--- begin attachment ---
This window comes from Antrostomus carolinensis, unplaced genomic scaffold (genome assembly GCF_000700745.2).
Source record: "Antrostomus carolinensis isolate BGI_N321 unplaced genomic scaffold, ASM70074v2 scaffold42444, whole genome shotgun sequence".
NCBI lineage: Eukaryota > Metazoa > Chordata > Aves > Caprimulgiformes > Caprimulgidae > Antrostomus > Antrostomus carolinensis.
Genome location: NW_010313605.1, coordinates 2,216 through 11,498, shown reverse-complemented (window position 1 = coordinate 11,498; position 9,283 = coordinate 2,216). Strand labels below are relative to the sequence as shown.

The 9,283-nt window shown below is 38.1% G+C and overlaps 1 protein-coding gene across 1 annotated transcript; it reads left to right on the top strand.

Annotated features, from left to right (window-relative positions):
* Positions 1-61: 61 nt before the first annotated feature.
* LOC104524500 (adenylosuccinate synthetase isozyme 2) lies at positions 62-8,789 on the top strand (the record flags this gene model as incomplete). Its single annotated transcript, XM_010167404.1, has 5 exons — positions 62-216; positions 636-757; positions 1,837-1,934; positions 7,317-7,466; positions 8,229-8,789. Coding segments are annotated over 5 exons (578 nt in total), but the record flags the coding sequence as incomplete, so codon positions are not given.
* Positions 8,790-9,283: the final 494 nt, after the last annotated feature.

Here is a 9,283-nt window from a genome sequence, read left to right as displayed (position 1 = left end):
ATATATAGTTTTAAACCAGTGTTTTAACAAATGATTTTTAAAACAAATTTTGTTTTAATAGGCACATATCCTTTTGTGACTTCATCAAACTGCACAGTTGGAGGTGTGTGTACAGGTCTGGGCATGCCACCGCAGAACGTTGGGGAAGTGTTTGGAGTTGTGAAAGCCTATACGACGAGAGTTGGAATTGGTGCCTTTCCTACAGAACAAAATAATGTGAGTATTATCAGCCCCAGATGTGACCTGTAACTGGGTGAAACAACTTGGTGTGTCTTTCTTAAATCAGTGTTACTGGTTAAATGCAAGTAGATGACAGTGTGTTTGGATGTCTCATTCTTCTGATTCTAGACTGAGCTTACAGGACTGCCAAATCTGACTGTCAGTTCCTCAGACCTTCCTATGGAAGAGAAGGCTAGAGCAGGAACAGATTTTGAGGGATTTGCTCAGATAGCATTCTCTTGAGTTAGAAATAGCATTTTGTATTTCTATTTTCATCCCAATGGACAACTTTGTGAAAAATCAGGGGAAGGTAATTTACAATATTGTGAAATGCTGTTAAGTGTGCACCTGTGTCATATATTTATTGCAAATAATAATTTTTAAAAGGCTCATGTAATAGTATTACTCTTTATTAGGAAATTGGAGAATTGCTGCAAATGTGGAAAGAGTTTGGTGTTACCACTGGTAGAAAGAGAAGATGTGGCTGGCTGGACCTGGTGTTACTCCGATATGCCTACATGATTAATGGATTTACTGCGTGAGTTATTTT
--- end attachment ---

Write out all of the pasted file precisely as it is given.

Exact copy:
This window comes from Antrostomus carolinensis, unplaced genomic scaffold (genome assembly GCF_000700745.2).
Source record: "Antrostomus carolinensis isolate BGI_N321 unplaced genomic scaffold, ASM70074v2 scaffold42444, whole genome shotgun sequence".
NCBI lineage: Eukaryota > Metazoa > Chordata > Aves > Caprimulgiformes > Caprimulgidae > Antrostomus > Antrostomus carolinensis.
Genome location: NW_010313605.1, coordinates 2,216 through 11,498, shown reverse-complemented (window position 1 = coordinate 11,498; position 9,283 = coordinate 2,216). Strand labels below are relative to the sequence as shown.

The 9,283-nt window shown below is 38.1% G+C and overlaps 1 protein-coding gene across 1 annotated transcript; it reads left to right on the top strand.

Annotated features, from left to right (window-relative positions):
* Positions 1-61: 61 nt before the first annotated feature.
* LOC104524500 (adenylosuccinate synthetase isozyme 2) lies at positions 62-8,789 on the top strand (the record flags this gene model as incomplete). Its single annotated transcript, XM_010167404.1, has 5 exons — positions 62-216; positions 636-757; positions 1,837-1,934; positions 7,317-7,466; positions 8,229-8,789. Coding segments are annotated over 5 exons (578 nt in total), but the record flags the coding sequence as incomplete, so codon positions are not given.
* Positions 8,790-9,283: the final 494 nt, after the last annotated feature.

Here is a 9,283-nt window from a genome sequence, read left to right as displayed (position 1 = left end):
ATATATAGTTTTAAACCAGTGTTTTAACAAATGATTTTTAAAACAAATTTTGTTTTAATAGGCACATATCCTTTTGTGACTTCATCAAACTGCACAGTTGGAGGTGTGTGTACAGGTCTGGGCATGCCACCGCAGAACGTTGGGGAAGTGTTTGGAGTTGTGAAAGCCTATACGACGAGAGTTGGAATTGGTGCCTTTCCTACAGAACAAAATAATGTGAGTATTATCAGCCCCAGATGTGACCTGTAACTGGGTGAAACAACTTGGTGTGTCTTTCTTAAATCAGTGTTACTGGTTAAATGCAAGTAGATGACAGTGTGTTTGGATGTCTCATTCTTCTGATTCTAGACTGAGCTTACAGGACTGCCAAATCTGACTGTCAGTTCCTCAGACCTTCCTATGGAAGAGAAGGCTAGAGCAGGAACAGATTTTGAGGGATTTGCTCAGATAGCATTCTCTTGAGTTAGAAATAGCATTTTGTATTTCTATTTTCATCCCAATGGACAACTTTGTGAAAAATCAGGGGAAGGTAATTTACAATATTGTGAAATGCTGTTAAGTGTGCACCTGTGTCATATATTTATTGCAAATAATAATTTTTAAAAGGCTCATGTAATAGTATTACTCTTTATTAGGAAATTGGAGAATTGCTGCAAATGTGGAAAGAGTTTGGTGTTACCACTGGTAGAAAGAGAAGATGTGGCTGGCTGGACCTGGTGTTACTCCGATATGCCTACATGATTAATGGATTTACTGCGTGAGTTATTTT